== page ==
[Saloon-lovers] Removing seat covers

I want to replace the foam on my front seats. Old, dry crumbly
foam. My upolstery guy (spell check) is leery about pulling off
the leather seat bottom for fear of tearing it.

I am treating the leather with neat’s foot oil, hoping to soften it
up enough so he can pull it off the seat without tearing it.

Does anyone have any experience with this problem? Is there a
trick to getting seat covers off with the least strain on the
material?

Thanks,
P. Smith–
Peter J. Smith, 1966 3.8S, former 67 MGB
carson city nevada, United States
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In reply to a message from carsoncitysmith sent Fri 25 Apr 2008:

I recently wanted to ‘‘straighten’’ the driver’s seat cover since
they lose their shape and the pleats take a sideways orientation
with years of use. So I removed all the ‘‘Skirt Clips’’ around the
bottom and started pulling the cover.

The top of the foam shape had ‘‘glued’’ itself to the leather, not on
purpose, but by time. The sides and front are not glued at all.

So it entailed very slowly pulling and even then, chunks of the
foam came undone from the foam shape. Not to mention the ‘‘pull
strings’’ which ‘‘shape’’ the pleats area of the seat, were falling
apart. A total mess. I regretted messing with it but I was already
into it, so I just pulled away come what may.

In your case you are going to replace the foam anyway so I don’t
see how the leather would tear by carefully pulling it. Just make
sure the pull strings are undone. you can see them where the
springs are, turning the seat over. Otherwise pulling is the easy
part.

Zurdo–
The original message included these comments:

I want to replace the foam on my front seats. Old, dry crumbly
foam. My upolstery guy (spell check) is leery about pulling off
the leather seat bottom for fear of tearing it.
I am treating the leather with neat’s foot oil, hoping to soften it
up enough so he can pull it off the seat without tearing it.
Does anyone have any experience with this problem? Is there a
trick to getting seat covers off with the least strain on the
material?
Peter J. Smith, 1966 3.8S, former 67 MGB


1965 3.8 ‘S’ 1984 XJ-6
Florida, United States
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In reply to a message from carsoncitysmith sent Fri 25 Apr 2008:

Peter,
No worries, have a look at the bottom of
http://picasaweb.google.de/JagWaugh1968/Seats to see how they come
apart. The leather is not glued, but the cotton is sewed to the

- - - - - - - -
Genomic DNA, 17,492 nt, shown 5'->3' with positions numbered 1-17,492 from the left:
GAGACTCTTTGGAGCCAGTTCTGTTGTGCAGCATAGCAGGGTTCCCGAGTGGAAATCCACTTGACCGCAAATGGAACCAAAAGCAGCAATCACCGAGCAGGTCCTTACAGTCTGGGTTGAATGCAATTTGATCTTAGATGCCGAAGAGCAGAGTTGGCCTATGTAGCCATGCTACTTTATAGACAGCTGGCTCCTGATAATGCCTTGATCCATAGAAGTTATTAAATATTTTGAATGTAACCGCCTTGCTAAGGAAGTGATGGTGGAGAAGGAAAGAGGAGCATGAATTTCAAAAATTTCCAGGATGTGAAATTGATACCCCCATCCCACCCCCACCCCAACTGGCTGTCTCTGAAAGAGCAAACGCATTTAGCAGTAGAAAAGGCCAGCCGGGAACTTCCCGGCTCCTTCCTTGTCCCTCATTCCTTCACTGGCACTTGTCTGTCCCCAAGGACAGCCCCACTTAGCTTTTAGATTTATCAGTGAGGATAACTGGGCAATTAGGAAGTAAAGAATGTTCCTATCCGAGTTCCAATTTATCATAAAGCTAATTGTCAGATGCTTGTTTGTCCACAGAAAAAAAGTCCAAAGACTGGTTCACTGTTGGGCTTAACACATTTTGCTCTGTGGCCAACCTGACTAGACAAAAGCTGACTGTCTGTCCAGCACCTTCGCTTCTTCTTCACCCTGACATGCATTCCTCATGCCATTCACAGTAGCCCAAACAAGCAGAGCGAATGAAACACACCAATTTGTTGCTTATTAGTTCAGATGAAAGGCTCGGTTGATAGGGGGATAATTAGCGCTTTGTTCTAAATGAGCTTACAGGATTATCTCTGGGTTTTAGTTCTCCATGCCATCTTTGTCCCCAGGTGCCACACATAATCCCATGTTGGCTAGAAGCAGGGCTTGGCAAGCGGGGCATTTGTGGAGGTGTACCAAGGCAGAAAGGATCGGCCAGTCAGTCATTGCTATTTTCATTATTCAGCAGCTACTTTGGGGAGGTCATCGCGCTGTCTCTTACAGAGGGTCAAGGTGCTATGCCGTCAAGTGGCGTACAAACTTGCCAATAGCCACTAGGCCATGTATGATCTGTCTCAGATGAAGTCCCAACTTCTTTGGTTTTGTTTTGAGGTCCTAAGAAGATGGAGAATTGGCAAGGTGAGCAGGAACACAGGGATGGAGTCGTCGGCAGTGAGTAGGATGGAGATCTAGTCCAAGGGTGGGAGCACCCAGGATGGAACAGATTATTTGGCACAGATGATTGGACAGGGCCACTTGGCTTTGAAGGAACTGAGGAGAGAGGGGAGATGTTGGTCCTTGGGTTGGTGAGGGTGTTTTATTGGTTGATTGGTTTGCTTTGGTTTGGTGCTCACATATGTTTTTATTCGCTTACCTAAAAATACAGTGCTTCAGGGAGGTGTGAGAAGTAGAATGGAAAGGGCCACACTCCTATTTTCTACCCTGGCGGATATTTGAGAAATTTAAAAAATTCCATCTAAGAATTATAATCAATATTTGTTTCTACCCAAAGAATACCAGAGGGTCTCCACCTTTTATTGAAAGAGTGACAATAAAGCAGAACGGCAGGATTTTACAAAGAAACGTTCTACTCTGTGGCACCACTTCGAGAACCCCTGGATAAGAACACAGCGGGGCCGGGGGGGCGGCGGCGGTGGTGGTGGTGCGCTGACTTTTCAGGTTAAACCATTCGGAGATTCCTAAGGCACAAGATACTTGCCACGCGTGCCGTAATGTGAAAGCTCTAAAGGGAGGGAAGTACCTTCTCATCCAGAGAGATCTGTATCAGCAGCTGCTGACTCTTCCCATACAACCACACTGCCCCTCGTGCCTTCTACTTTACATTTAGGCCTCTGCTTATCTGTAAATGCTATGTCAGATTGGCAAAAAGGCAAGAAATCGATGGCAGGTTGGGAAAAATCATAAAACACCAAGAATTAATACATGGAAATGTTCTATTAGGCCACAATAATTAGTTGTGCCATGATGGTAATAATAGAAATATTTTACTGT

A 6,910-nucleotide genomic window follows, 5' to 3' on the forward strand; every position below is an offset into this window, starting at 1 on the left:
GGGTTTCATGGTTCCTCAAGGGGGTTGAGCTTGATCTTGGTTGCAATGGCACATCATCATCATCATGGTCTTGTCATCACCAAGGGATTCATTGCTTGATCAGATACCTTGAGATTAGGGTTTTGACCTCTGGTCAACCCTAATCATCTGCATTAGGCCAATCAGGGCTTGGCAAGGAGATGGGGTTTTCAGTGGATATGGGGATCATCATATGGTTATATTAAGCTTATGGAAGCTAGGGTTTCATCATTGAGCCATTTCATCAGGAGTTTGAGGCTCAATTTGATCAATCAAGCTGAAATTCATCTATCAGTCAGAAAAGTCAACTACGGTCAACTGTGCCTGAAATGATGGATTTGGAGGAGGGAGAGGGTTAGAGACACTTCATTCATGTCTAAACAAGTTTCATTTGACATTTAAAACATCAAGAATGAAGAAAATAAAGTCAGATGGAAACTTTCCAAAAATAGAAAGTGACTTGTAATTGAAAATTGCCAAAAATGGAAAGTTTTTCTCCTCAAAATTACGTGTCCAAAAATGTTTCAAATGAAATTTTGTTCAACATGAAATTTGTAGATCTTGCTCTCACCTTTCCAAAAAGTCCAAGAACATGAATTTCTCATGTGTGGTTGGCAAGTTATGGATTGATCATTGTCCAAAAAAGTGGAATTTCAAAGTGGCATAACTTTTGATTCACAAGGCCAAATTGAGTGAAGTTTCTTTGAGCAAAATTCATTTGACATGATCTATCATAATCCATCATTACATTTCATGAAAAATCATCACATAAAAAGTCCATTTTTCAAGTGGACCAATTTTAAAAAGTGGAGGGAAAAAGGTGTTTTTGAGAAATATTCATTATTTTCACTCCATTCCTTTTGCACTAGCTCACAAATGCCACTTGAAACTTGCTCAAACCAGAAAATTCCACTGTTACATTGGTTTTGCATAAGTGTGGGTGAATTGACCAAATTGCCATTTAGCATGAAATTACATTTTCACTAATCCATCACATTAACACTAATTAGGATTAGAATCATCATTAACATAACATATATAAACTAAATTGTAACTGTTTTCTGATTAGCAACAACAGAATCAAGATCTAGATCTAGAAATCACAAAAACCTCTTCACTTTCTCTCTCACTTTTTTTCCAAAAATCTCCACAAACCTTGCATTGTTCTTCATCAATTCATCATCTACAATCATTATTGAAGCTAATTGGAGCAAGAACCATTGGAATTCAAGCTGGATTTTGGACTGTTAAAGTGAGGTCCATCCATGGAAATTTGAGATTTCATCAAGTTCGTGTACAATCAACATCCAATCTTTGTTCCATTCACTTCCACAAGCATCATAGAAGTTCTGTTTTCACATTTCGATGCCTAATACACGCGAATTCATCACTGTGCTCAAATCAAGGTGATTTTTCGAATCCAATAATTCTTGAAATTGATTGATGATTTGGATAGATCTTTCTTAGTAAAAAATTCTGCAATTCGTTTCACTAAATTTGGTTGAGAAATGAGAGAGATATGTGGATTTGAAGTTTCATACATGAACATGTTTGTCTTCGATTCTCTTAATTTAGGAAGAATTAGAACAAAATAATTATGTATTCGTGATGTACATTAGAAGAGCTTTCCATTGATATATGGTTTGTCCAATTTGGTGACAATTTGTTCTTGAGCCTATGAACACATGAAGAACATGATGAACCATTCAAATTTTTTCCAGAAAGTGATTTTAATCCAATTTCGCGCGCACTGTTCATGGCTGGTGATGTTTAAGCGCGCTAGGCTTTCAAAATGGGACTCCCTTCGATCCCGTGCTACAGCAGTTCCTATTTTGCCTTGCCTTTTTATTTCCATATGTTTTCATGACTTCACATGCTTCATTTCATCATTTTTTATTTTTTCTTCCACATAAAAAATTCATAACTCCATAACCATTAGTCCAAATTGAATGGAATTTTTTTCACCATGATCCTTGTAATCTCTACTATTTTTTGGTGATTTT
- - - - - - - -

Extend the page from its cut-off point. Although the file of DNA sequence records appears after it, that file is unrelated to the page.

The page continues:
burlap in a few places to stop the seat losing shape.

Opinions differ on Neats foot oil. The place I got my materials 

from claim that as it as a natural product it will oxidize and rot.
I used a synthetic old leather softener from www.lederzentrum.de
which really worked well, my leather was like cardboard and I had
actually written it off, then I tried the leather softener, which
worked so well I decided to rebuild the drivers seat bottom with
the original Leather. I resprayed the color, and am quite happy
with the results.

Andrew–
The original message included these comments:

I am treating the leather with neat’s foot oil, hoping to soften it
up enough so he can pull it off the seat without tearing it.
Does anyone have any experience with this problem? Is there a
trick to getting seat covers off with the least strain on the


1968 3.8S
Zurich, Switzerland
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In reply to a message from JagWaugh sent Fri 25 Apr 2008:

Andrew: Your seats look pretty much like mine do in your before
shots. I have started with neat’s foot oil since I first posted
this item and it is soaking up a lot. I will check progress in a
couple days and see if I should look for a synthetic product like
you describe. Certainly there should be something similar on this
side of the big pond.
Here is Nevada we don’t think about rot. We think a lot about dry
stuff, unfortunately including dry leather.
–Peter J. Smith–
Peter J. Smith, 1966 3.8S, former 67 MGB
carson city nevada, United States
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In reply to a message from carsoncitysmith sent Fri 25 Apr 2008:

Pete
To give you an idea about how tough even dried leather can be:
I had decided before I even touched the seats that they were a
write off, but I had a litre of the old leather softener that I had